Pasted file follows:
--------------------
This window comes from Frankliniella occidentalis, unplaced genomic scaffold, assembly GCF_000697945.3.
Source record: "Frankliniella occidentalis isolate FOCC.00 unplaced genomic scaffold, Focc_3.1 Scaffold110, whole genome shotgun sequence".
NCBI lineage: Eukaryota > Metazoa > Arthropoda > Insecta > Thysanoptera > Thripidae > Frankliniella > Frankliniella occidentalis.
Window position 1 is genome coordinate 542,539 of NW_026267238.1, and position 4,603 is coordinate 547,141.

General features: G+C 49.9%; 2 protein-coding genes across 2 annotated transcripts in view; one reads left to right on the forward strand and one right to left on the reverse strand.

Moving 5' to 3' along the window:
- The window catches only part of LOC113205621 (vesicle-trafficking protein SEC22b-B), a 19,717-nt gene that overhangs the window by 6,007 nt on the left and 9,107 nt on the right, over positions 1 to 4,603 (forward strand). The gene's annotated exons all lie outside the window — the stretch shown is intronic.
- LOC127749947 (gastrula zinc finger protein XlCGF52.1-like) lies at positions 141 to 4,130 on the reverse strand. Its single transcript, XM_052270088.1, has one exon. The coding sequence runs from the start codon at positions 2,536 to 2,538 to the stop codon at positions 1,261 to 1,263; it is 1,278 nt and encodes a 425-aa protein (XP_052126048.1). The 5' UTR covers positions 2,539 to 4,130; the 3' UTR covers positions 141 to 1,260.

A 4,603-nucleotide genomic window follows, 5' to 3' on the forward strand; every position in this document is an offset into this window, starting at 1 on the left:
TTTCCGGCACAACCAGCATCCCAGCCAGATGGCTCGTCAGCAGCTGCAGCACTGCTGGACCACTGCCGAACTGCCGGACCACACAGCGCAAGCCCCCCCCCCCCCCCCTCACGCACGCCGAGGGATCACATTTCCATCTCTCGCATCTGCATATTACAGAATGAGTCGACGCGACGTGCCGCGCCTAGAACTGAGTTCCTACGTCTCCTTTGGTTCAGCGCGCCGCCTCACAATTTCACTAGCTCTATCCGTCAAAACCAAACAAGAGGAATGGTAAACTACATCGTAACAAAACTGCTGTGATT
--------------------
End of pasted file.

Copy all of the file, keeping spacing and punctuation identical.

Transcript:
This window comes from Frankliniella occidentalis, unplaced genomic scaffold, assembly GCF_000697945.3.
Source record: "Frankliniella occidentalis isolate FOCC.00 unplaced genomic scaffold, Focc_3.1 Scaffold110, whole genome shotgun sequence".
NCBI lineage: Eukaryota > Metazoa > Arthropoda > Insecta > Thysanoptera > Thripidae > Frankliniella > Frankliniella occidentalis.
Window position 1 is genome coordinate 542,539 of NW_026267238.1, and position 4,603 is coordinate 547,141.

General features: G+C 49.9%; 2 protein-coding genes across 2 annotated transcripts in view; one reads left to right on the forward strand and one right to left on the reverse strand.

Moving 5' to 3' along the window:
- The window catches only part of LOC113205621 (vesicle-trafficking protein SEC22b-B), a 19,717-nt gene that overhangs the window by 6,007 nt on the left and 9,107 nt on the right, over positions 1 to 4,603 (forward strand). The gene's annotated exons all lie outside the window — the stretch shown is intronic.
- LOC127749947 (gastrula zinc finger protein XlCGF52.1-like) lies at positions 141 to 4,130 on the reverse strand. Its single transcript, XM_052270088.1, has one exon. The coding sequence runs from the start codon at positions 2,536 to 2,538 to the stop codon at positions 1,261 to 1,263; it is 1,278 nt and encodes a 425-aa protein (XP_052126048.1). The 5' UTR covers positions 2,539 to 4,130; the 3' UTR covers positions 141 to 1,260.

A 4,603-nucleotide genomic window follows, 5' to 3' on the forward strand; every position in this document is an offset into this window, starting at 1 on the left:
TTTCCGGCACAACCAGCATCCCAGCCAGATGGCTCGTCAGCAGCTGCAGCACTGCTGGACCACTGCCGAACTGCCGGACCACACAGCGCAAGCCCCCCCCCCCCCCCCTCACGCACGCCGAGGGATCACATTTCCATCTCTCGCATCTGCATATTACAGAATGAGTCGACGCGACGTGCCGCGCCTAGAACTGAGTTCCTACGTCTCCTTTGGTTCAGCGCGCCGCCTCACAATTTCACTAGCTCTATCCGTCAAAACCAAACAAGAGGAATGGTAAACTACATCGTAACAAAACTGCTGTGATT